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Smiles hid the tension that was never far from the surface between Ong Ai Boon (left) and her mother (third from left), pictured here flanking former DJ Dongfang Billy and her brother (far right).

Ong-Ang Ai Boon has been heading the Association of Banks in Singapore (ABS) for the last 40 years. At 77, she is still its director, leading the association to represent the interests of over 150 local and foreign banks in the financial industry, as well as working with regulators to establish a sound banking structure for Singapore.

Her recently launched book, “It’s Not Me”, chronicles the story of how the hand of God has guided her through the ups and downs of her professional and personal life.

Here is an excerpt from the book on how her relationship with her mother affected her leadership at work, as well as how her faith helped them to reconcile. 

Over the years, I have gradually come to realise how profoundly my mother’s rejection of me had affected me.

Growing up, my demeanour was the exact opposite of my mother, a soft-spoken Teochew woman. She was gentle, sweet and full of self-control, while I was loud, domineering and had a hot temper like my father.

“If only you were more like me and not like your father” was her constant refrain to me.

“You already have three children but your behaviour still hasn’t changed one bit.”

We often did not see eye to eye, and quarrelsome clashes between us were common.

Even after I was married and had my own family, my bickering with my mother persisted. She continued to nag me, saying: “You already have three children but your behaviour still hasn’t changed one bit.”

Such comments — regularly dished out — may have been well-intentioned by those from the older generation, but they left me feeling deeply rejected and misunderstood.

Similarly, whenever my friends failed to see my point of view, I felt that they did not seek to understand me and I saw them as rejecting me.

Every reason to celebrate: Ai Boon and her mother, Madam Sim, at the latter’s surprise 80th birthday party in 2005.

Rejection and projection

At work, it was clear to others that I did not like to be contradicted; I was seen to be unreceptive to new ideas and suggestions. That is, until the day I had an epiphany.

I was seen to be unreceptive to new ideas and suggestions. That is, until the day I had an epiphany.

My eyes were opened to the fact that the root of all this behaviour could likely be my mother’s rejection of me, and that my attitude towards the staff in the office was a result of my projecting her rejection of me into those situations.

After having such a key revelation, I began to do the necessary inner work to find healing and freedom.

One strategy helped me tremendously.

Whenever I began to react to any opposition to my suggestions, I would quietly, in my own mind, forgive my mother for not understanding me. That helped me become more open to other viewpoints and not take their rejection as a rejection of myself as a person.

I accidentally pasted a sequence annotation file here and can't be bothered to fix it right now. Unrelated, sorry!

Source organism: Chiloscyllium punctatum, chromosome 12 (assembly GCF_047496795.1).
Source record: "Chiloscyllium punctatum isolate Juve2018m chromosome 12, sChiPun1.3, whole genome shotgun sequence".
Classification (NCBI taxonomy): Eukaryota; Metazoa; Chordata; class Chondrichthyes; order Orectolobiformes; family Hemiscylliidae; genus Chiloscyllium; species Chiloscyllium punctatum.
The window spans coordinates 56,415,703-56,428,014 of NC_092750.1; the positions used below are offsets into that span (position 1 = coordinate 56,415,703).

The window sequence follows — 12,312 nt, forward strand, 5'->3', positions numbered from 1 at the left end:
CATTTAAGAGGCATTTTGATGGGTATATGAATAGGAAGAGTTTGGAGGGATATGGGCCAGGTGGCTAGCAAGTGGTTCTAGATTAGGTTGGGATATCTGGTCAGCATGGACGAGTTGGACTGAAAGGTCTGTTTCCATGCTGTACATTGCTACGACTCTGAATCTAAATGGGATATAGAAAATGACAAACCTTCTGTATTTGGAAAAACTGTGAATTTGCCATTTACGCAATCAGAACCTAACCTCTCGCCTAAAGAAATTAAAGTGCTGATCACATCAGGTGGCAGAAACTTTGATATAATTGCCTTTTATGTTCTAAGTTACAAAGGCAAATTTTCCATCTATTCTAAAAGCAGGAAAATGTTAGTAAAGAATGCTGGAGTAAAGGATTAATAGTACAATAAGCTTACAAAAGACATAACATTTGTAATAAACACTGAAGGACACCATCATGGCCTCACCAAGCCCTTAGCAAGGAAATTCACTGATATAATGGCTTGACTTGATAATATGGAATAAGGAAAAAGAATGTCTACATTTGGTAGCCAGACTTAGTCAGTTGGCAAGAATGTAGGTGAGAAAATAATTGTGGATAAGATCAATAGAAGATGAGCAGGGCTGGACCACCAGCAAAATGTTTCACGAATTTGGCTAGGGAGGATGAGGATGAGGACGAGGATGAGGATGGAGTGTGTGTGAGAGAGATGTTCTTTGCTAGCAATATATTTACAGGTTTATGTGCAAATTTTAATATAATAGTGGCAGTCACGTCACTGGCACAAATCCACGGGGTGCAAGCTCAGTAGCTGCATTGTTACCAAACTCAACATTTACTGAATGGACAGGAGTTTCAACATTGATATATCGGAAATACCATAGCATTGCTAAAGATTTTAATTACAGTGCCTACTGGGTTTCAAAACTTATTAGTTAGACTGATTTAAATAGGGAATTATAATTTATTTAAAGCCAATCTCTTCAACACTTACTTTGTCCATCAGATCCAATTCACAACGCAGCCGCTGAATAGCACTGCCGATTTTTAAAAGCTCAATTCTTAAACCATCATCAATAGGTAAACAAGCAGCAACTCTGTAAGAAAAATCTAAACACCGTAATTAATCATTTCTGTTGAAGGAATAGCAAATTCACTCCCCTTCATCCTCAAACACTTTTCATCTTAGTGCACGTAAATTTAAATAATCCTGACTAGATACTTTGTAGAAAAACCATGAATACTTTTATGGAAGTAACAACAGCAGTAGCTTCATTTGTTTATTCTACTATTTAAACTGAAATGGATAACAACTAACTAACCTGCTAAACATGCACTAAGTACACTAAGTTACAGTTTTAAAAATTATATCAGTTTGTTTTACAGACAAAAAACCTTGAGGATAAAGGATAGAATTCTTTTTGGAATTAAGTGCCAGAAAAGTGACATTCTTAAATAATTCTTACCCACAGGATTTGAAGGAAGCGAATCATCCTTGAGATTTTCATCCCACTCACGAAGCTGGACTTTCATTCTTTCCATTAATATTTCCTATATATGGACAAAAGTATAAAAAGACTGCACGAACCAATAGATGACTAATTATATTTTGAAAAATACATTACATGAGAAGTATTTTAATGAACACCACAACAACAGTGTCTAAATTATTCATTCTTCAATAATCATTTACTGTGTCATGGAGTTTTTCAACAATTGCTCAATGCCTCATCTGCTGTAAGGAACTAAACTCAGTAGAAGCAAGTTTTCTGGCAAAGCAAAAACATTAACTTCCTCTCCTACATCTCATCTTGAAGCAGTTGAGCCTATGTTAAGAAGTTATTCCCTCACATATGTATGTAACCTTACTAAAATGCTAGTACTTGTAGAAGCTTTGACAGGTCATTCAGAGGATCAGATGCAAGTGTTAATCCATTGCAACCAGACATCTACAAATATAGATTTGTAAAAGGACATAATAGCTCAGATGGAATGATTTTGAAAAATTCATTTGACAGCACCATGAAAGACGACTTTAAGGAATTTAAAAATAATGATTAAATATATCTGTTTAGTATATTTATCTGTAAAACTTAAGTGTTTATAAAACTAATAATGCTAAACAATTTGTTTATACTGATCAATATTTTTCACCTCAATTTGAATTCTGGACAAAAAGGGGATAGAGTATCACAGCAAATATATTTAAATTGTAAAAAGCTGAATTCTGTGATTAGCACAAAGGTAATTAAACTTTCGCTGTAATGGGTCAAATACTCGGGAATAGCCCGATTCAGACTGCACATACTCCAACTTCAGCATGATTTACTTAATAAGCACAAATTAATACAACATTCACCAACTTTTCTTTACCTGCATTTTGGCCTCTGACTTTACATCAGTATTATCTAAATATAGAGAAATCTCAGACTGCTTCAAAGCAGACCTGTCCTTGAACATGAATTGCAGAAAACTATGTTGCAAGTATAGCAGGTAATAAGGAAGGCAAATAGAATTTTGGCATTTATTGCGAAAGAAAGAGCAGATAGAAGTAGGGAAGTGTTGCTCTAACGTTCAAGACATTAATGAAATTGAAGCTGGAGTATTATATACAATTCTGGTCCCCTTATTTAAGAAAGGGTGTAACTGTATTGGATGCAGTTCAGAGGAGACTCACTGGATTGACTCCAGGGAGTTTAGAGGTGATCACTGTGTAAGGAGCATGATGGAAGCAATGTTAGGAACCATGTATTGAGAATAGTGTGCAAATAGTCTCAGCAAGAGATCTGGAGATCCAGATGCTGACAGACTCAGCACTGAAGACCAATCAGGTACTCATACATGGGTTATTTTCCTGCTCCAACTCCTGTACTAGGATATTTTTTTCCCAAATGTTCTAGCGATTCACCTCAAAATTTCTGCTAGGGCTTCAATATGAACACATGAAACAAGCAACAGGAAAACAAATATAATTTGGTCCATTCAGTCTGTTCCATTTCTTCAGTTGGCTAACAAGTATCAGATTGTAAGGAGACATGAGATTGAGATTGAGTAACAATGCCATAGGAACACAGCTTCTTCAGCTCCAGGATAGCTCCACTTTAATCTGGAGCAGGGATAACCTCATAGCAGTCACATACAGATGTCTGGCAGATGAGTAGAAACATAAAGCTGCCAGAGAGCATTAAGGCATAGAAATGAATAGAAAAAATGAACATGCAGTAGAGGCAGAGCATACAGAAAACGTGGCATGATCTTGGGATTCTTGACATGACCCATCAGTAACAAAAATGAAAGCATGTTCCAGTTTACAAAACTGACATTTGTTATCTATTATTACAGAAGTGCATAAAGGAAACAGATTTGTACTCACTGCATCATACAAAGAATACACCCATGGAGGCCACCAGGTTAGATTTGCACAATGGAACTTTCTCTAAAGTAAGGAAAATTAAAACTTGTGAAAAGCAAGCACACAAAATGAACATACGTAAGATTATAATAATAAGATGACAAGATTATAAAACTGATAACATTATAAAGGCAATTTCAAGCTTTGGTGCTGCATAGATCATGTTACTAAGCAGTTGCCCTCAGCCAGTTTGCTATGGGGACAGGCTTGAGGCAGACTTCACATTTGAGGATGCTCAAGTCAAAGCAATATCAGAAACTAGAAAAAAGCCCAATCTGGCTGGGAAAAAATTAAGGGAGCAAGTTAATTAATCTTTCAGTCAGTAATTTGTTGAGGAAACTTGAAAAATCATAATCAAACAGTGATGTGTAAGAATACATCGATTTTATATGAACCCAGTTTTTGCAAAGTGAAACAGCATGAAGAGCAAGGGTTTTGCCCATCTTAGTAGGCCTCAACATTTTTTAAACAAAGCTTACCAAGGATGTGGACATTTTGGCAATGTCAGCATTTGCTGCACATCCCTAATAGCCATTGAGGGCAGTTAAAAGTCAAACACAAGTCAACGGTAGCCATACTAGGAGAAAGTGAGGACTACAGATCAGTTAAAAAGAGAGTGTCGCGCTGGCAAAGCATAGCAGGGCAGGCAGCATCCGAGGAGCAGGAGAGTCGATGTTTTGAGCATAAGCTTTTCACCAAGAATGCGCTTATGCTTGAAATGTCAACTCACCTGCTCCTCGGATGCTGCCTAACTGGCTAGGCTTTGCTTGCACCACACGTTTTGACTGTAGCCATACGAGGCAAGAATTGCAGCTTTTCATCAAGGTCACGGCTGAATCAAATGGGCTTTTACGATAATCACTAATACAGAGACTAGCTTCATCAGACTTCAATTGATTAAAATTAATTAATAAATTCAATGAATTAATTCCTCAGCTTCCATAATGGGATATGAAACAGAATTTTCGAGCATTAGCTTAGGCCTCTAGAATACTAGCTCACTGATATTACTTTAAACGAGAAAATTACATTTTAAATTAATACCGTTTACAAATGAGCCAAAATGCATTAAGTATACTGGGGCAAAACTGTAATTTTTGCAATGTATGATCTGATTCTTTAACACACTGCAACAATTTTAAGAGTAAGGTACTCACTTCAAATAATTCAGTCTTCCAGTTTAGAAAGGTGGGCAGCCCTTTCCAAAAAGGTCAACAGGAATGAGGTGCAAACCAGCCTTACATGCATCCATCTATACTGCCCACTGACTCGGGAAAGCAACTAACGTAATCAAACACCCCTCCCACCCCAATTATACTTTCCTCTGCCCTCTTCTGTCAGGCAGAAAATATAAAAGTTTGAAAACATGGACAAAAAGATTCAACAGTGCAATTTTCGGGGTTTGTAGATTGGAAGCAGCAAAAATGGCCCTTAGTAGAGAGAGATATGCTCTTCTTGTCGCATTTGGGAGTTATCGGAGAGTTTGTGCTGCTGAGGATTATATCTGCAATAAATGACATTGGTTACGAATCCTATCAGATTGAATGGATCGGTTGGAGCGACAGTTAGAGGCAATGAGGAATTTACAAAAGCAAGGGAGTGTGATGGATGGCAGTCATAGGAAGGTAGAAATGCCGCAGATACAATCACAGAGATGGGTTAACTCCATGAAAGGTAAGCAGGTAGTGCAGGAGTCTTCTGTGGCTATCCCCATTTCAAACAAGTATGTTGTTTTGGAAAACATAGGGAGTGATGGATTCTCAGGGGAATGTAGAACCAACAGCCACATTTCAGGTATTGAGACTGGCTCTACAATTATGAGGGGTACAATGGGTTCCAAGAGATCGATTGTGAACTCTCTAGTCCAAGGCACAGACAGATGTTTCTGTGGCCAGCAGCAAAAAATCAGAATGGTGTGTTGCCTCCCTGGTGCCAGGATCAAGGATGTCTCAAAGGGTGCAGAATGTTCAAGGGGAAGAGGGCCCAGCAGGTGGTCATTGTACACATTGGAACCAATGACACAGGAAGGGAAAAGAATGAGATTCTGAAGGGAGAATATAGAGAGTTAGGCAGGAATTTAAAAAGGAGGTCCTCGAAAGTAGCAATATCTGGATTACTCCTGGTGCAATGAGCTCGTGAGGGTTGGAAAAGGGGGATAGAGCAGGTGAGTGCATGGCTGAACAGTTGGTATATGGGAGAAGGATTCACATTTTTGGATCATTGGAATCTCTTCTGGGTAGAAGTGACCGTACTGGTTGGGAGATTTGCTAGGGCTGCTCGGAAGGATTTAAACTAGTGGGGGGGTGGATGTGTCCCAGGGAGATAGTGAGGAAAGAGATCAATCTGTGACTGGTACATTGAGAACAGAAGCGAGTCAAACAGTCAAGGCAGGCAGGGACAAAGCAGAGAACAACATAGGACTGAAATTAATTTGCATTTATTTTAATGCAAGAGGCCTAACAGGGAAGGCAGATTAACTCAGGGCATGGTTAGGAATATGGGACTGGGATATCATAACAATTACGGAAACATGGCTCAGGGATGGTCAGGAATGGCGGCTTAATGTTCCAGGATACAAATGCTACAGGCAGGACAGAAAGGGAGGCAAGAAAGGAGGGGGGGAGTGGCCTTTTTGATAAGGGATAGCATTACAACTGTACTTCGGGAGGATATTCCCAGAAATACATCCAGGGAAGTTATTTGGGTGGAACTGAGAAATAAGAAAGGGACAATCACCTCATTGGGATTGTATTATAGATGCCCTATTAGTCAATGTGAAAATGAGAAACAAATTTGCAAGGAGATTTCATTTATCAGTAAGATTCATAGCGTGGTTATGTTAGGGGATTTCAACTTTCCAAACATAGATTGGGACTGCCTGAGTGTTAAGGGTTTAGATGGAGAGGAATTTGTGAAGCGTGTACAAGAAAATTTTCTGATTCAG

Power dressing

I realised I was also shaped by my familial environment in other ways, including my love for dressing up.

I would not be caught dead wearing the same dress if that particular group of people had seen it before.

My mother was the quintessential Teochew wife — beautiful and demure. One of my younger sisters was so pretty that everyone around her dubbed her Lin Dai, a gorgeous and famous Hong Kong actress from the 1950s.

By comparison, I felt I was not much of a head-turner. However, I noticed that whenever I wore a new dress, people would compliment me. That not only motivated my desire to dress up, it also became an obsession.

I would buy new clothes every week, and always ensured that all my accessories were well matched with my attire. If I wore a nice dress for an occasion, it would be rare for me to wear it again. I would not be caught dead wearing the same dress if that particular group of people had seen it before.

Beholding beauty: Ai Boon in an elegant blue dress at ABS’ Annual General Meeting.

In the banking industry, there are many women who dress stylishly in a way that makes them look both feminine and professional. We do need to dress well according to norms and occasions. However, there were times when I overdid it out of my own insecurities and a need for acceptance.

Stark naked

One sign that there was more to my need to dress up came via a vivid dream that I had in the mid-1980s.

In my dream, I was walking along North Bridge Road and Chinatown (where I grew up) with two senior ABS officers, my deputy Lucy Kwok and Diane Chai.

Business as usual: Ai Boon (extreme right) with the lean ABS team (including Diane Chai holding the telephone and Lucy Kwok (in blue) at the office in the MAS building in the late 1980s.

As we turned into Upper Cross Street, I noticed that the corner shop was a textile retailer. The shop displayed bales of cloth next to a long, standing mirror.

When I looked into the mirror, I saw, to my horror, that I was naked.

When I looked into the mirror, I saw, to my horror, that I was naked.

Immediately, I reached out for a bale of cloth and covered myself with it. I then turned to the two ABS officers in indignation and asked why they had not alerted me to my nakedness.

They did not reply me; one of them looked as if she had an answer but was holding her tongue.

When I related the dream to my husband, he alluded to my fierce nature by replying: “They would not dare to tell you the truth.”

Fig leaves